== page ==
Next, I made a list of scene ideas, including old and new stuff, in no particular order. Then, to figure out where each scene would fit in the timeline, I made flash cards, each with a one or two line sentence about what a particular scene should be about. I placed the scenes in the optimal order – making the living room floor unusable for an afternoon – and grouped them into chapters.

Then came the hard work. With my new storyline in order, I had to flesh out each scene into a paragraph. In this phase, I added little notes to myself about things I’d already begun to learn about BT and its plot. I was stoked to find myself discovery writing while using a different method to write!

From paragraphs, I planned chapters. I took the ideas and notes from the betas, the paragraph I’d written with my own notes, and wrote pages worth of ideas for each chapter. This phase included the actual progression of each scene, ideas for dialogue, where in the timeline this chapter was set, things I had to describe, reminders of the things I had to keep in mind from the last time we saw each character in TPA, and so on.

I worked so hard on this. Wherever I went, the notebook went too, and I made good time. Until one fateful day. Dum dum duuum.

I’d meticulously planned out eight chapters when I realised something wasn’t right. Despite the niggling in the back of my mind, I kept planning well into the teen chapters, until I couldn’t ignore it anymore. The plot so far didn’t fit.

So I started again.

Cut many more scenes and added new ones (again on the living room floor). New paragraph-level planning. New full-page planning. And then that didn’t feel right.

I spoke to many writerly friends at this point, and their advice was an overwhelming stop planning and go write. Which I did.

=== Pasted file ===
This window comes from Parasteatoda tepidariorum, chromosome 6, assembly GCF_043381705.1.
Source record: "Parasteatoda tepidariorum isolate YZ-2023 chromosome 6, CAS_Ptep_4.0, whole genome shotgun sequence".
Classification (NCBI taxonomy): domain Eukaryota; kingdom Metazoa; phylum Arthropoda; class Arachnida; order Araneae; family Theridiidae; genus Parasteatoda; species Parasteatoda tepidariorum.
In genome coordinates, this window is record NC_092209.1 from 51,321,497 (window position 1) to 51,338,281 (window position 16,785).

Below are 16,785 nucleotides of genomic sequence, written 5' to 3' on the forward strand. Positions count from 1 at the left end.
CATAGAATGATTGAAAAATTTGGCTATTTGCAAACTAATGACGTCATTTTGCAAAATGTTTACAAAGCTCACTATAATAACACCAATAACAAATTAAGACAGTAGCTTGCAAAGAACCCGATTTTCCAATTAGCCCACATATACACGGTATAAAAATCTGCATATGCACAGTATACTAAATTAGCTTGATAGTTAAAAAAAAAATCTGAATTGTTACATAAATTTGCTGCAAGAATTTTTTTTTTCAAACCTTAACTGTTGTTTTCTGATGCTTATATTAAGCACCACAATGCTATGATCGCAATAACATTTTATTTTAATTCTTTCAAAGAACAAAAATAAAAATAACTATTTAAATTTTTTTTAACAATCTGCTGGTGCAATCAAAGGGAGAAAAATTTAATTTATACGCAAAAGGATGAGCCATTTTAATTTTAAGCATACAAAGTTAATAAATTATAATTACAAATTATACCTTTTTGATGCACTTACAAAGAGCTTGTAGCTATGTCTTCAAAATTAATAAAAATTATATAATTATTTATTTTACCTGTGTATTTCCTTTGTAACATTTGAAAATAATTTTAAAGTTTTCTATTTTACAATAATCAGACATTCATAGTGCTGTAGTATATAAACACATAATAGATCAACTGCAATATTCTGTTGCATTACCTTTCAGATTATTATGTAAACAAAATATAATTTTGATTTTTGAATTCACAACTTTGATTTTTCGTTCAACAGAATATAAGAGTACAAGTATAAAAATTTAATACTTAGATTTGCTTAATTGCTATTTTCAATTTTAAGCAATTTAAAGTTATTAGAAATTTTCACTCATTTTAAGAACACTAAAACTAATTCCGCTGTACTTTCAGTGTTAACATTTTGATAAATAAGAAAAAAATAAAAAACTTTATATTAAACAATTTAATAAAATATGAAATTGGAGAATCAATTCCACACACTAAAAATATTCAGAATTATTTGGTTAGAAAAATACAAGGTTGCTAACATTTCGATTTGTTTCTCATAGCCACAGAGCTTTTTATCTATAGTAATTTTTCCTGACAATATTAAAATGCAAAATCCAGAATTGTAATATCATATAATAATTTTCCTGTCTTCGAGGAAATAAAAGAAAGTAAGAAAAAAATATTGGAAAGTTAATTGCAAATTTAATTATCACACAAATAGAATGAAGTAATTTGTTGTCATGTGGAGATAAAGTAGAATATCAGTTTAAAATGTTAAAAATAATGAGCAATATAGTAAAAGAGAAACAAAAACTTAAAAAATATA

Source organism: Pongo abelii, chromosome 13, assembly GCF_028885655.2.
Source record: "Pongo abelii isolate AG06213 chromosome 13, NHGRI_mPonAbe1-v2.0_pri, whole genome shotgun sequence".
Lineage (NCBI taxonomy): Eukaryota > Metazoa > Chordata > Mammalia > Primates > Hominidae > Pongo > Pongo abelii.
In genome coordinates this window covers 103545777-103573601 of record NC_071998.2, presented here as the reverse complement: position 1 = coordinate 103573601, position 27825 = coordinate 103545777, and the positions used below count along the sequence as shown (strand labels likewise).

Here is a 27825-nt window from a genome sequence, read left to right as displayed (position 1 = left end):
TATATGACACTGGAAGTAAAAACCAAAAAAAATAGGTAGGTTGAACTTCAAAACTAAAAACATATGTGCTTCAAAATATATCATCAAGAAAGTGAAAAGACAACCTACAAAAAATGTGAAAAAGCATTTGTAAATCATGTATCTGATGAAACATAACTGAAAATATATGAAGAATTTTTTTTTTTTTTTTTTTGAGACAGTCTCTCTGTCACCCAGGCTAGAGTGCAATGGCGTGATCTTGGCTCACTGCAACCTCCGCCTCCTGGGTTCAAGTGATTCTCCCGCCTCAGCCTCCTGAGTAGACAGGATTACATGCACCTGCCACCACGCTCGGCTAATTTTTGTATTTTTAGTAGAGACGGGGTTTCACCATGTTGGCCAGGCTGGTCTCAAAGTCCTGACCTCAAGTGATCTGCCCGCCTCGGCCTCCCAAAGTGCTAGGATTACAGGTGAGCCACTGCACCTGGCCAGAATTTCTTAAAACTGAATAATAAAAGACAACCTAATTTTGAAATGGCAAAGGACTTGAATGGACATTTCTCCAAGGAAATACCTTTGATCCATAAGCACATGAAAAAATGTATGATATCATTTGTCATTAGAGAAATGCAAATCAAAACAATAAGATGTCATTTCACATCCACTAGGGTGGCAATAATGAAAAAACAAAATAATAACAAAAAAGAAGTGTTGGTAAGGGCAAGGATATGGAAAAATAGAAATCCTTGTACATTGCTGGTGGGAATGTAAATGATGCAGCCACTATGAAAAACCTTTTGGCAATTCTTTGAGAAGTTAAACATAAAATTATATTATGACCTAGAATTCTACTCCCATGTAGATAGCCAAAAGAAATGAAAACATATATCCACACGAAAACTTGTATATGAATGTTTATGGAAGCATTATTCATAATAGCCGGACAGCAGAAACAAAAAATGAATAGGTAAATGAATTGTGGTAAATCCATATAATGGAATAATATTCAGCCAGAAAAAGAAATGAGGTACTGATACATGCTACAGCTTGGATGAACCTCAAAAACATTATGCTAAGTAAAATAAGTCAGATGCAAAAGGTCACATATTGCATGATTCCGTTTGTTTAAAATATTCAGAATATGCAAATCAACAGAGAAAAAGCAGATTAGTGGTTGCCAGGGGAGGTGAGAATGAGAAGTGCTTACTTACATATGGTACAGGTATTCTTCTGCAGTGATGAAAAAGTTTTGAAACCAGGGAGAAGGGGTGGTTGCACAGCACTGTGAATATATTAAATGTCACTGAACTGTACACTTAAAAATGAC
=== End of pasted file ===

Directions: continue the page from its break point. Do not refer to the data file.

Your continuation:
And of course I wrote two and a half chapters, then had a brainwave thanks to my genius alpha reader and cousin extraordinaire, Shants, and now I’m already rewriting. Two. Chapters. In.

But you know what? It’s okay. The planning wasn’t a waste at all. Many problems were sorted and plot holes were plugged before I even wrote the words Chapter One. I learned just the same way as always. One thing must be said though, the very same Shants didn’t get to see my planning as she’d have seen actual chapters, which might have been a bit of a drawback. Her eyes are the first filters for my stories, and because of her, I often pick up on issues much faster than I do when I’m the only one reading the story.

In terms of time, I think the planning and actual writing took up about the same amount of it. I’m a speed writer, always have been, so maybe I’d have finished writing more chapters before I realised they couldn’t be salvaged. IDK.

What I do know is this was a good experience, one I might even attempt again in the future. Hang around, we’ll find out together.

Yolandie.

Drop me a line!

This site uses Akismet to reduce spam. Learn how your comment data is processed.